- Methadone: Methadone works similarly to other opioids such as heroin, morphine, or fentanyl but acts more slowly, so the euphoric effect is muted and the symptoms of withdrawal are reduced.
- Buprenorphine: Buprenorphine is long-acting, so it keeps cravings in check. It can be paired with naloxone, a drug that reverses or stops the effects of opioids.
- Naltrexone: Naltrexone blocks the euphoria and sedative effects produced by heroin, morphine, and other opioids. It also helps with cravings for drugs.
In addition, having Narcan (naloxone) on hand is a good idea when there is an opioid-addicted individual (or one suspected of having a SUD) in the workplace. It can be given as a nasal spray or injected, and can quickly reverse an overdose.
The latest Diagnostic and Statistical Manual of Mental Disorders (DSM-V) has a list of criteria to determine if a person has a SUD. Depending on how many items apply on the checklist, a person can have a mild, moderate, or severe disorder.
Signs of addiction include strong cravings, poor performance at work, excessive time spent using or obtaining the substance, tolerance to the drug, and withdrawal when attempting to quit or cut back. For a full list of criteria, visit the National Institute on Drug Abuse.
What Employers Need to Know
Companies can play a major part in cutting costs related to the use of opioids in the workplace or outside of work. Promoting the health and safety of workers, offering preventive health benefits, training managers in workplace policies, and creating a safer workplace while not stigmatizing addiction — these can all work to improve outcomes for individual employees and the company as a whole.
When employers initiate treatment, for example, it tends to have a better result than when sobriety is insisted upon by family and friends.
Companies that institute employee assistance programs (EAP) can provide much-needed support to SUD workers. EAPs typically help workers when they have personal problems (such as addiction or mental health issues) by offering assessments, counseling, referrals, and follow-ups. Written policies and educational materials also can prove helpful in such situations.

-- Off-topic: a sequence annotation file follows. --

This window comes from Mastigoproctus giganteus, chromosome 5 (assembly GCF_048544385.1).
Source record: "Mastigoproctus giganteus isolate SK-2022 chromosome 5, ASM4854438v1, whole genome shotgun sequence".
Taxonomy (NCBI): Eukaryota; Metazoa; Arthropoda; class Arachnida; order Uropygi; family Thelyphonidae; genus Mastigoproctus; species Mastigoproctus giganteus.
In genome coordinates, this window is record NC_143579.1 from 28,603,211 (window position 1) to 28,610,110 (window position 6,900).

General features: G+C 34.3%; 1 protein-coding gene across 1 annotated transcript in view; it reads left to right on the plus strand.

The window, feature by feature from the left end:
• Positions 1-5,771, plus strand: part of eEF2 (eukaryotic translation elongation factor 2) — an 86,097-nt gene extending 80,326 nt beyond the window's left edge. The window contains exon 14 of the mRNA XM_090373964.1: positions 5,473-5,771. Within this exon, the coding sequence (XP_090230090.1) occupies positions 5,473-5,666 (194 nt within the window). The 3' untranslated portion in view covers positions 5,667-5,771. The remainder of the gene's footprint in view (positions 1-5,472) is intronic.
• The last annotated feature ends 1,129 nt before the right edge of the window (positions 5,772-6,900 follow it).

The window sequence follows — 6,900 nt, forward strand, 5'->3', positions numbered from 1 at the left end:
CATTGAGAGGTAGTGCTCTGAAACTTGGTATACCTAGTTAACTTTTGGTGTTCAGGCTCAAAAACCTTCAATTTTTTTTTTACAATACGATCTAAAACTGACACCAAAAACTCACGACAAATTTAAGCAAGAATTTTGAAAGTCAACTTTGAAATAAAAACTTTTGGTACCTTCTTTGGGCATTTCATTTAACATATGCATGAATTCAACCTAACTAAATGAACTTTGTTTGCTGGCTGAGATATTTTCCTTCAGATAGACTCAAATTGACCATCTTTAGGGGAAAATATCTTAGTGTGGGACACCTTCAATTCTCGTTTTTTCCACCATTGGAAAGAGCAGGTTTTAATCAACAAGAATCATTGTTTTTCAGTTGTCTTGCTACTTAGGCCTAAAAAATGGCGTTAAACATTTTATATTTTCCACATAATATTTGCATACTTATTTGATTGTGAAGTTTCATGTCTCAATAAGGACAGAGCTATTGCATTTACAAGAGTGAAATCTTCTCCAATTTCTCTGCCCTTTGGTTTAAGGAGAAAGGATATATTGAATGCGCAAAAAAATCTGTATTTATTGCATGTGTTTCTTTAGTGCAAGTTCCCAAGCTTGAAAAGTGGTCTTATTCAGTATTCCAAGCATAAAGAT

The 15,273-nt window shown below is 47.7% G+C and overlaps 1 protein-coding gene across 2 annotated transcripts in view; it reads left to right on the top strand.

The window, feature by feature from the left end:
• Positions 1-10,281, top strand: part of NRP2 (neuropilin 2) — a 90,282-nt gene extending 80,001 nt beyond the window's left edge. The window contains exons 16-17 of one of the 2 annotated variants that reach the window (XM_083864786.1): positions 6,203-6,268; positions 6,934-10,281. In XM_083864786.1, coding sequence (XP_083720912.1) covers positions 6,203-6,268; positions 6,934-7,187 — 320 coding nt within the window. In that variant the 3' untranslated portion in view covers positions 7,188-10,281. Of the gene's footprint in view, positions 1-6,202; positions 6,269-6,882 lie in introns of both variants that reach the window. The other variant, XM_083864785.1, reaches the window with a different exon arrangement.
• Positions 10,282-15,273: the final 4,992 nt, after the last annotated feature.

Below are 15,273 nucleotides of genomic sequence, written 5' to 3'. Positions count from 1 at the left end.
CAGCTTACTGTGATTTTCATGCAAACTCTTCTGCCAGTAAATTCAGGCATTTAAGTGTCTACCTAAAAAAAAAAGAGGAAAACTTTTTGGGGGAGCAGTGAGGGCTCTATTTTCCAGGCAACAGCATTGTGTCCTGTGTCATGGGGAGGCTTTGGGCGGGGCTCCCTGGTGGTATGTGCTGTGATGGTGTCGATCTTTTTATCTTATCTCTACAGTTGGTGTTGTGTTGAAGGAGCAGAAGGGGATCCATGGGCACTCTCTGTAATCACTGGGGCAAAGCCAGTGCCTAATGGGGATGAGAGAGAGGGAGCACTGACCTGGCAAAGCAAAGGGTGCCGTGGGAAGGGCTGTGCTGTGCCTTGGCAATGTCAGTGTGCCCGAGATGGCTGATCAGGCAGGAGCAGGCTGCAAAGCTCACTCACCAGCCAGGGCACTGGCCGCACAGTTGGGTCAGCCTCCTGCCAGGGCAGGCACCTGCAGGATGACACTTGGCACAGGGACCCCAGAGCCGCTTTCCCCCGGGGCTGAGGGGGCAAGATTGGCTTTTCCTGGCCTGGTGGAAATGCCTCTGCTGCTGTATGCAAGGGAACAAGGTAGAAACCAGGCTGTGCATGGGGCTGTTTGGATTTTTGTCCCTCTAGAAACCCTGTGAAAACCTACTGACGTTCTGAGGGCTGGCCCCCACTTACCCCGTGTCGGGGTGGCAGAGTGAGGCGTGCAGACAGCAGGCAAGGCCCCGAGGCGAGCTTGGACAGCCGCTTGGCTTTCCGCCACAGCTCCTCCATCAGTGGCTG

According to the NSC, workplaces may want to consider implementing drug-free workplace policies that include:
- Written plans
- Employee education
- Supervisor training
- EAPs (including having someone available to discuss insurance specifics with employees)
- Drug testing
The NSC says that 70 percent of U.S. companies and 90 percent of Fortune 500 companies already have EAPs in place.
A company culture that encourages employees to seek help can make it easier for addicted employees as well as for employees working with opioid abusers. Treating a worker for a substance use disorder is also more economical than replacing them and training someone new. The costs of addiction are high, but the savings of recovery can be even higher.
- nsc.org – For the First Time, We’re More Likely to Die from Accidental Opioid Overdose Than Motor Vehicle Crash
- injuryfacts.nsc.org – Odds of Dying
- nsc.org – Opioids at Work: Employer Toolkit. Opioids and the Workplace
- cdc.gov – Opioids in the Workplace
- nsc.org – The Proactive Role Employers Can Take: Opioids in the Workplace
- drugabuse.gov – The Science of Drug Use and Addiction: The Basics
- samhsa.gov – Workplace Policies and Programs Concerning Alcohol and Drug Use
- cdc.gov – Workplace Solutions: Medication-Assisted Treatment for Opioid Use Disorder
Sunshine Behavioral Health strives to help people who are facing substance abuse, addiction, mental health disorders, or a combination of these conditions. It does this by providing compassionate care and evidence-based content that addresses health, treatment, and recovery.
Licensed medical professionals review material we publish on our site. The material is not a substitute for qualified medical diagnoses, treatment, or advice. It should not be used to replace the suggestions of your personal physician or other health care professionals.